“A lot of my work focuses around women of color and I want to creatively showcase that we are bomb as fuck.”
Like all things that gain mass attention, the body-positive movement is not without its flaws. Many credit body positivity as the kickstarter of their personal revolution and journey of self-love. Others feel it is a watered-down version of fat acceptance, and yet others feel it leaves entire communities behind altogether. I say if you have a body that is devalued and uncelebrated in today’s society, this movement should serve you — plain and simple.
This is the motivation behind this weekly series, an intersectional look at body positivity that includes perspectives of different people living life in a marginalized body. We kick things off with body-positive photographer Rochelle Brock, who believes that although the movement is paving the way for a new generation, we still have more work to do.
WYV: How long have you been a photographer?
Rochelle Brock: Six years.
WYV: What inspired you to start photographing people?
RB: I wanted to document my time in high school with my friends. It wasn’t until I got serious with shooting fashion that I realized there weren’t a lot of models that inspired me or really looked like me. My goal soon became photographing people that I thought were interesting in my own way and style.
WYV: What does it mean to be a body positive photographer?
RB: Being a BOPO photographer means normalizing BOPO in a real way. I don’t just want to show you cute fat girls in the nude. While that’s amazing, I want you to see that we have different style aesthetics, [that] we are artists, creatives, designers, etc. A lot of my work focuses around women of color and I want to creatively showcase that we are bomb as fuck.
WYV: What do you like about the BOPO movement? How is it successful or helpful?
RB: I like the fact that body positivity is not a foreign term to people now. The term is everywhere and it cannot be ignored. Clothing brands, modeling agencies and television shows are all taking notice and hiring more people who don’t fit conventional beauty standards. Younger kids are growing up in a world where BOPO is a legit thing and that’s awesome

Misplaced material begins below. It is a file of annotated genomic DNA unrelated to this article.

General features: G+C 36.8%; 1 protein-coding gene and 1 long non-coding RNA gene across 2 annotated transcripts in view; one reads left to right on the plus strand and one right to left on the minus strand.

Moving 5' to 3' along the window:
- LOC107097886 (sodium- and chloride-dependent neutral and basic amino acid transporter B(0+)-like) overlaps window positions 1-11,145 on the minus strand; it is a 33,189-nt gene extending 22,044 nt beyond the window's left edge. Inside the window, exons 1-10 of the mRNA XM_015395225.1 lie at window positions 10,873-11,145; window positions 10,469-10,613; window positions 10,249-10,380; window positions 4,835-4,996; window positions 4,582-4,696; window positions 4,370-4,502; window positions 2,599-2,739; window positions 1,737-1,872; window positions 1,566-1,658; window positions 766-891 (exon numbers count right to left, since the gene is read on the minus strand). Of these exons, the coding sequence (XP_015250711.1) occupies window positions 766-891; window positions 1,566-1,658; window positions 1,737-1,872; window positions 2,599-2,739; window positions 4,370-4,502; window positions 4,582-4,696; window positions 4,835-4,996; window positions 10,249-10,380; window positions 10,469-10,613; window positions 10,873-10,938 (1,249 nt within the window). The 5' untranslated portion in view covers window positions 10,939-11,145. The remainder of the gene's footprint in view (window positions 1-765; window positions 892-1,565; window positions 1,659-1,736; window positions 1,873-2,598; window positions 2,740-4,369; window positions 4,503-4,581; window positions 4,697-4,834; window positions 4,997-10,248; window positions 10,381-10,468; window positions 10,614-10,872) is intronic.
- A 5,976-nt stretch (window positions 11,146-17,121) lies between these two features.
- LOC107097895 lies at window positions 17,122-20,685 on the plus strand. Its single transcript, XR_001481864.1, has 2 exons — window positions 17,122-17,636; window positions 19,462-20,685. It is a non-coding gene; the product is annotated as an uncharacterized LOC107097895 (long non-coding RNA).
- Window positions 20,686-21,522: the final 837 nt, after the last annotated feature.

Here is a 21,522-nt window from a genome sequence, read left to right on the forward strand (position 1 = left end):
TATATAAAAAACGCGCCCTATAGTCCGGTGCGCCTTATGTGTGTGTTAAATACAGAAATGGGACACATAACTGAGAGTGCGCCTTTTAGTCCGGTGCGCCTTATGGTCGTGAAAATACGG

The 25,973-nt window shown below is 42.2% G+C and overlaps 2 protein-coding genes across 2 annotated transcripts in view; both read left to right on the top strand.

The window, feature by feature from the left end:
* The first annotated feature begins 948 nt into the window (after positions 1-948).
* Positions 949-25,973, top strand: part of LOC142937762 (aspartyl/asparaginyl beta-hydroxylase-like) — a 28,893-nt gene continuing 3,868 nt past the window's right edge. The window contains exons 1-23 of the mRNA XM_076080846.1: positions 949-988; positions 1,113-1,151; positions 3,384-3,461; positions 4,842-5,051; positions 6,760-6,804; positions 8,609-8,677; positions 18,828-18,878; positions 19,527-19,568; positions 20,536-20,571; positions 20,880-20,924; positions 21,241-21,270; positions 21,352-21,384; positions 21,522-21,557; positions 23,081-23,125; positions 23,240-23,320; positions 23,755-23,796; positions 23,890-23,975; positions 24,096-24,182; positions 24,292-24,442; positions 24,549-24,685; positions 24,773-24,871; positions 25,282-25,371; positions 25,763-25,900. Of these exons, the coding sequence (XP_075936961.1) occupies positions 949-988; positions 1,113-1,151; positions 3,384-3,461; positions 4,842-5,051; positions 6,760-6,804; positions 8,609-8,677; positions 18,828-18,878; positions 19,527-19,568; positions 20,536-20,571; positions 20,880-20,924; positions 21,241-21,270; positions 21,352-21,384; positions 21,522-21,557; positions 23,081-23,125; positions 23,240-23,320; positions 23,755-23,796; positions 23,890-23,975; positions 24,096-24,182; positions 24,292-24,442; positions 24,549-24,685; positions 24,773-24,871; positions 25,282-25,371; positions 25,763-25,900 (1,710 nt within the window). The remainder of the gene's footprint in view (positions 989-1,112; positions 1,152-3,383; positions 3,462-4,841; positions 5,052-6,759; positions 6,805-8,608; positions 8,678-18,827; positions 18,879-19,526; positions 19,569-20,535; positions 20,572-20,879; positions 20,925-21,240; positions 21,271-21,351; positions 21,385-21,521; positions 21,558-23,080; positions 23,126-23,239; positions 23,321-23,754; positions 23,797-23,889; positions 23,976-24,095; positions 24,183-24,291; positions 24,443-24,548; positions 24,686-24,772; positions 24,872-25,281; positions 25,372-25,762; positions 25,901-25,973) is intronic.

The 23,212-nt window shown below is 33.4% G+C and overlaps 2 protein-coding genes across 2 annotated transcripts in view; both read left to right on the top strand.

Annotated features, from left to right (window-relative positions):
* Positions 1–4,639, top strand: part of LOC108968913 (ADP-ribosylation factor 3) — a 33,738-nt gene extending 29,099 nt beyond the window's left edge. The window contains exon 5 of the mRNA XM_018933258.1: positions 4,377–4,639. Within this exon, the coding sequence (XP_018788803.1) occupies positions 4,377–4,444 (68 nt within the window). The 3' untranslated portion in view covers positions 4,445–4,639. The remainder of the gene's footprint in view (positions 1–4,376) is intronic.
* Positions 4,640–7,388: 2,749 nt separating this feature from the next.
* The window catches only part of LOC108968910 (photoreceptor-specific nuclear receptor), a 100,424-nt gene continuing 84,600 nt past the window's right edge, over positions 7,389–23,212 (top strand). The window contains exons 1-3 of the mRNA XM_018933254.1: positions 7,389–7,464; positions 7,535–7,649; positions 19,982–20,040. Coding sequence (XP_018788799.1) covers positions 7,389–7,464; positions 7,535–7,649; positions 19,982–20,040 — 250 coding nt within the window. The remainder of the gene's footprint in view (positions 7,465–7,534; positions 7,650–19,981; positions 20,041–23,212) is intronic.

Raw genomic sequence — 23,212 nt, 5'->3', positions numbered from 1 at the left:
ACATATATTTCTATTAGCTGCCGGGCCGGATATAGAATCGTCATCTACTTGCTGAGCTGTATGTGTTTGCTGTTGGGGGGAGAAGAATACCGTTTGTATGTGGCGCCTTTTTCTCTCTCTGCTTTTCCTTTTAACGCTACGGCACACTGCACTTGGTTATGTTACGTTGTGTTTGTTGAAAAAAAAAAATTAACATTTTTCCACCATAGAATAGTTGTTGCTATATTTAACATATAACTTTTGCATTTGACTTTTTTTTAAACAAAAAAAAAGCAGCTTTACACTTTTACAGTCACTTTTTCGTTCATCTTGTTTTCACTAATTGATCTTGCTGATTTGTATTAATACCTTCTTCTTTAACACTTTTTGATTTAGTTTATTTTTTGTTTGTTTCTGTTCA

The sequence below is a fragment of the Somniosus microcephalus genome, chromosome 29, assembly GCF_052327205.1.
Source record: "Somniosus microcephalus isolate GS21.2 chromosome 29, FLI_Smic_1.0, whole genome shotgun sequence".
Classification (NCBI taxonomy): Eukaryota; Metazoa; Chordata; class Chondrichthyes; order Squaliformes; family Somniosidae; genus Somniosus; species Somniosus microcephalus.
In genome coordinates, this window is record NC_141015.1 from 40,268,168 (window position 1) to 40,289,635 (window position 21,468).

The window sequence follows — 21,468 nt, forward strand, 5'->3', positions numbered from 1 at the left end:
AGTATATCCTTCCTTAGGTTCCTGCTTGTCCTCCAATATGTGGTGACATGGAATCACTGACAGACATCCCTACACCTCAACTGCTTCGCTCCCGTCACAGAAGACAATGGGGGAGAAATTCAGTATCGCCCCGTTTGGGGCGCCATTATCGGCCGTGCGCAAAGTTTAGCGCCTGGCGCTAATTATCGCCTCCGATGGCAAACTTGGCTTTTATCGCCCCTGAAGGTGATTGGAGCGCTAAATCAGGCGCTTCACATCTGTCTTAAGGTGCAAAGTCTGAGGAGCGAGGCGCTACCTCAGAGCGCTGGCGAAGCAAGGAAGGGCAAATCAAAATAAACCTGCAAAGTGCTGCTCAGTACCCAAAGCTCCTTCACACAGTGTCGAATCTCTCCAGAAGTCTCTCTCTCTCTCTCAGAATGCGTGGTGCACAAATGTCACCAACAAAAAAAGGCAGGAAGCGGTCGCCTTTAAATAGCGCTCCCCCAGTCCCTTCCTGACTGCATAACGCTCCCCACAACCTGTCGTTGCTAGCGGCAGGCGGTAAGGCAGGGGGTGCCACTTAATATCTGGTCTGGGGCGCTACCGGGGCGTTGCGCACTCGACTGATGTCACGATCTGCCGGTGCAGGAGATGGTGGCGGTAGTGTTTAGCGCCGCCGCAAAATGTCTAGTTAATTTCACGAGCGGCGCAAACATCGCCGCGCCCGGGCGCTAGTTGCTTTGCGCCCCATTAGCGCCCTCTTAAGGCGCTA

WYV: What do you not like about it? How is it failing? Who is it neglecting the most?
RB: While the BOPO movement is getting a lot of clout, people who don’t fit the ideal norm — [people who are] bigger, rounder, blacker — are getting the shit end of the stick. We aren’t featured in the campaigns, and if we are, it is lackluster, the styling is not great, et cetera. Smaller, hourglass-shaped women are banking off of the term, and unfortunately, a lot of us are getting left behind or ignored completely when decisions are made.
WYV: How has BOPO affected you personally?
RB: BOPO has allowed me to see that my physical body is not abnormal or gross. A lot of the issues that I thought I faced alone while being a bigger woman are more common than I think. BOPO gave me friends who understand life in my shoes and I am forever grateful for that!
WYV: How do you practice BOPO in your daily life?
RB: I wear what I want, do my makeup how I like, wear my hair how I like it and I don’t feel odd. I know some girl on the street or internet is going to look at me and smile because I’m normalizing the fact that really fat girls can look cute at any size and that makes me happy.
WYV: If you could define BOPO in one sentence or phrase, what would it be?
RB: Take up more space. If we don’t fit the ideal norm in society or even in the BOPO movement, we need to make sure we step into that “room” when we get the chance. Take up space and be heard!